Fighting Windmills – 2021 Retrospective, Investments in Utility Infrastructure and Energy

Source: eKapija Wednesday, 19.01.2022. 09:46
(Photo: Zdravko Lončar/Grzegorz Gorniak/unsplash)
From care for clean air and global climate to fear for enough kilowatt-hours in cold days – all in the time it takes to light a match, that is the essence of the situation in Serbia in 2021 when it comes to energy.

Mere months passed from the energy minister’s triumphal attendance of the gathering dedicated to renewable energy sources at Hotel Metropol in Belgrade, glowing blue, the only one without a mask in the upcoming dark world of the delta variant, and it was barely a week after eKapija had reported the words of some western guru about how not even hydro energy was environmentally friendly or an energy of the future, leaving only wind and solar power as options, and Europe went into a blackout: electricity became as valuable as gold, and Germans, shutting down nuclear power plants, and with faith in the wind and the cold sun, started burning coal. Serbia could have gone relatively unharmed – everyone suddenly forgot how harmful burning coal is – with citizens protected from price increases, due to the lucky circumstance of the modernizing reforms being late, but with companies still affected by the market trends, if only it hadn’t been for the Kolubara mud.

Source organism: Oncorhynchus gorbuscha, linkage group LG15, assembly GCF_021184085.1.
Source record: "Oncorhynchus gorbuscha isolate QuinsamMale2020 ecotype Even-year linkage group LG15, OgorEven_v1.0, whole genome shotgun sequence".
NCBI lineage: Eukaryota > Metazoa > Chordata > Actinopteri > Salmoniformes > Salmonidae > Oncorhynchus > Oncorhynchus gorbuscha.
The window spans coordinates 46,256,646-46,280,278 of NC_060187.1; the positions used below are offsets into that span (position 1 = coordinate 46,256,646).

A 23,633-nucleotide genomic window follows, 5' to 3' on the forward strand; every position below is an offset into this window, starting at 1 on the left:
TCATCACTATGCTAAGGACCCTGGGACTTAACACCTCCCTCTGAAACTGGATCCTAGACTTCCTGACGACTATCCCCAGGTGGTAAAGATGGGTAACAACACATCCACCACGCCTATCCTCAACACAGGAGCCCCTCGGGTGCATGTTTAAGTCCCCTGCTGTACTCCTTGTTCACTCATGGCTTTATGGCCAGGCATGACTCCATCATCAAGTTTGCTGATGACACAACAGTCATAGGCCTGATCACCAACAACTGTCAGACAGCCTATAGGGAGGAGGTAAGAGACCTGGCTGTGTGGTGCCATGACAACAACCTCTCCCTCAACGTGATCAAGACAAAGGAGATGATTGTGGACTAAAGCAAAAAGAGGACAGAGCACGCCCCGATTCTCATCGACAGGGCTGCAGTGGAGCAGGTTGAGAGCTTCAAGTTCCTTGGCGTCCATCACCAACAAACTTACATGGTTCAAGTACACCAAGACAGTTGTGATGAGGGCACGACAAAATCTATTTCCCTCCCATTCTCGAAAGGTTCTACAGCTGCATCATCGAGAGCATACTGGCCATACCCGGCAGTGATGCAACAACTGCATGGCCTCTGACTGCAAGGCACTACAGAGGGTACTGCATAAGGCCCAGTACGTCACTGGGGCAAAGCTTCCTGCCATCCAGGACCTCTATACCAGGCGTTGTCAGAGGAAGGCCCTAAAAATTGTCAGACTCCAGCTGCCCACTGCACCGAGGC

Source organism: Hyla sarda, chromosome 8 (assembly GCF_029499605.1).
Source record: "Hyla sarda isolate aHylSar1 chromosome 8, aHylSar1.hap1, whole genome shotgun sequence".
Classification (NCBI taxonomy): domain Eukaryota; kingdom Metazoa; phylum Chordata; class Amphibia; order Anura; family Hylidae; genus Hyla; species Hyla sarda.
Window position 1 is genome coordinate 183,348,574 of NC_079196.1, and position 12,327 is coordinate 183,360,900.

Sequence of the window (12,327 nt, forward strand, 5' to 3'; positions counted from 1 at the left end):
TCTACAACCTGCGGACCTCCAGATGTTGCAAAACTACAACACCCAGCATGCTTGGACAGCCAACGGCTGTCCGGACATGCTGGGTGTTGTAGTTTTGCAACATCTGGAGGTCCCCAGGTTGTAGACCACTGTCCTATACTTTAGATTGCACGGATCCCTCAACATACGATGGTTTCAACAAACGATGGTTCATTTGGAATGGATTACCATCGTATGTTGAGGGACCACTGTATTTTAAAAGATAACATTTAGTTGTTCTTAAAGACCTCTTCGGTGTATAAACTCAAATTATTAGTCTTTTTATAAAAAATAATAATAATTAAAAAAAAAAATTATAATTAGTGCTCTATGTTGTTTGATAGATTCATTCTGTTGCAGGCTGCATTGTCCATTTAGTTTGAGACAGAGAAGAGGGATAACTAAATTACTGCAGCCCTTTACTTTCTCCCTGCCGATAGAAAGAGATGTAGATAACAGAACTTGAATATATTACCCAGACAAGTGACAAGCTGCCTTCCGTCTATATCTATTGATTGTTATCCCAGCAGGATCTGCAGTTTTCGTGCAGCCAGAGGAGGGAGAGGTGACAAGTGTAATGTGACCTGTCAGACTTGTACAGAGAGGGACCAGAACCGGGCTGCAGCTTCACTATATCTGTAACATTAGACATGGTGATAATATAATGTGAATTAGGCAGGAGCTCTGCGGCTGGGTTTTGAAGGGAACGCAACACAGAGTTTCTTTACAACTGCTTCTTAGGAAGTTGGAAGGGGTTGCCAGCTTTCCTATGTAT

Then, at TENT on the Sava, it was almost as if things failed as soon as they were recovered, resulting in the long-standing acting director of EPS leaving, although the ruling party has also put part of the blame on the minister.

At least we have cheaper fuel at gas stations.

Utility infrastructure is doing well too.

However, let’s start from the beginning and see what eKapija’s most popular articles about energy were in 2021.

1. RHPP Bistrica

In the crisis-ridden December, most of you nevertheless turned to hydro power, more precisely, one of the two projects (the other is Djerdap 3), which are supposed to enable Serbia to store energy and use it for when it’s most needed, whereby wind farms are also reaching their full purpose. We’re talking about the Reversible Hydro Power Plant Bistrice. The tender for its designing has been published, and, as said, it should be based on a preliminary design from 1981, which sort of shows how long we’ve been chasing our own tail.

The planned power is 680 kW, and around a decade ago, there was talk about a price of around EUR 600 million. That would be a billion today. At least it’s not as expensive as the Belgrade Subway, and it will be useful. We’ll see what happens.

2. State Wind Farm

Of the wind farms, our readers found the state’s to be the most interesting. Unlike numerous private ones, this one doesn’t exist yet. EPS has been working on that project for some time now, and when things got serious toward the end of the year, it was announced that there would be another 20 locations for wind generators within the state wind farm Kostolac.

3. Amelioration of Vinca